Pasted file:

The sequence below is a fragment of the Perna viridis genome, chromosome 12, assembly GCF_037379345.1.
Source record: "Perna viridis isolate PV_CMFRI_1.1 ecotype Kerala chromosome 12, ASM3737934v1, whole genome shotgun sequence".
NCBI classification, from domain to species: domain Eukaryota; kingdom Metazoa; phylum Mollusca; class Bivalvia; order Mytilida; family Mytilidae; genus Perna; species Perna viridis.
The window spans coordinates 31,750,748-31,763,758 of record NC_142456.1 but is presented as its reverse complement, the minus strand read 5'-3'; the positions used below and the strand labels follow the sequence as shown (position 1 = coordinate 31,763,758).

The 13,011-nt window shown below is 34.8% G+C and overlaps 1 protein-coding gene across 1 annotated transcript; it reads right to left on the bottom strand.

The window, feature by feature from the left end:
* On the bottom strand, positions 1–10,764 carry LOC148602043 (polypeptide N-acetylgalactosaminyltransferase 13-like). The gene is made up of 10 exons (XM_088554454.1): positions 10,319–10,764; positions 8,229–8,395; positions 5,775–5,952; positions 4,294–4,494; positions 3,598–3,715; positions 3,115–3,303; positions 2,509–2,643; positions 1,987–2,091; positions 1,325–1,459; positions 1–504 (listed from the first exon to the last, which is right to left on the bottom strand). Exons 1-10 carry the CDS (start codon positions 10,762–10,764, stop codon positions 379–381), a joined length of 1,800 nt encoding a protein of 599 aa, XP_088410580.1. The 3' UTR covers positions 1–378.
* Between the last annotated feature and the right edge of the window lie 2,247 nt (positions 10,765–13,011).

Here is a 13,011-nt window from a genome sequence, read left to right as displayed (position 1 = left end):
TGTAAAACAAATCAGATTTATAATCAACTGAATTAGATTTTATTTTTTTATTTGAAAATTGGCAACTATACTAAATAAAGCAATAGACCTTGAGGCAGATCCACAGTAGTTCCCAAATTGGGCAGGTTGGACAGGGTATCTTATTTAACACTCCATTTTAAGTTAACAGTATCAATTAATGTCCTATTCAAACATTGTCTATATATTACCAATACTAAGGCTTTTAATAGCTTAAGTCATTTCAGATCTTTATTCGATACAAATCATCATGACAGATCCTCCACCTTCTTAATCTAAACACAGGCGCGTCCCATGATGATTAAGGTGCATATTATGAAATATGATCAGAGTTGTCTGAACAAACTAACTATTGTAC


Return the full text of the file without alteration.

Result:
The sequence below is a fragment of the Perna viridis genome, chromosome 12, assembly GCF_037379345.1.
Source record: "Perna viridis isolate PV_CMFRI_1.1 ecotype Kerala chromosome 12, ASM3737934v1, whole genome shotgun sequence".
NCBI classification, from domain to species: domain Eukaryota; kingdom Metazoa; phylum Mollusca; class Bivalvia; order Mytilida; family Mytilidae; genus Perna; species Perna viridis.
The window spans coordinates 31,750,748-31,763,758 of record NC_142456.1 but is presented as its reverse complement, the minus strand read 5'-3'; the positions used below and the strand labels follow the sequence as shown (position 1 = coordinate 31,763,758).

The 13,011-nt window shown below is 34.8% G+C and overlaps 1 protein-coding gene across 1 annotated transcript; it reads right to left on the bottom strand.

The window, feature by feature from the left end:
* On the bottom strand, positions 1–10,764 carry LOC148602043 (polypeptide N-acetylgalactosaminyltransferase 13-like). The gene is made up of 10 exons (XM_088554454.1): positions 10,319–10,764; positions 8,229–8,395; positions 5,775–5,952; positions 4,294–4,494; positions 3,598–3,715; positions 3,115–3,303; positions 2,509–2,643; positions 1,987–2,091; positions 1,325–1,459; positions 1–504 (listed from the first exon to the last, which is right to left on the bottom strand). Exons 1-10 carry the CDS (start codon positions 10,762–10,764, stop codon positions 379–381), a joined length of 1,800 nt encoding a protein of 599 aa, XP_088410580.1. The 3' UTR covers positions 1–378.
* Between the last annotated feature and the right edge of the window lie 2,247 nt (positions 10,765–13,011).

Here is a 13,011-nt window from a genome sequence, read left to right as displayed (position 1 = left end):
TGTAAAACAAATCAGATTTATAATCAACTGAATTAGATTTTATTTTTTTATTTGAAAATTGGCAACTATACTAAATAAAGCAATAGACCTTGAGGCAGATCCACAGTAGTTCCCAAATTGGGCAGGTTGGACAGGGTATCTTATTTAACACTCCATTTTAAGTTAACAGTATCAATTAATGTCCTATTCAAACATTGTCTATATATTACCAATACTAAGGCTTTTAATAGCTTAAGTCATTTCAGATCTTTATTCGATACAAATCATCATGACAGATCCTCCACCTTCTTAATCTAAACACAGGCGCGTCCCATGATGATTAAGGTGCATATTATGAAATATGATCAGAGTTGTCTGAACAAACTAACTATTGTAC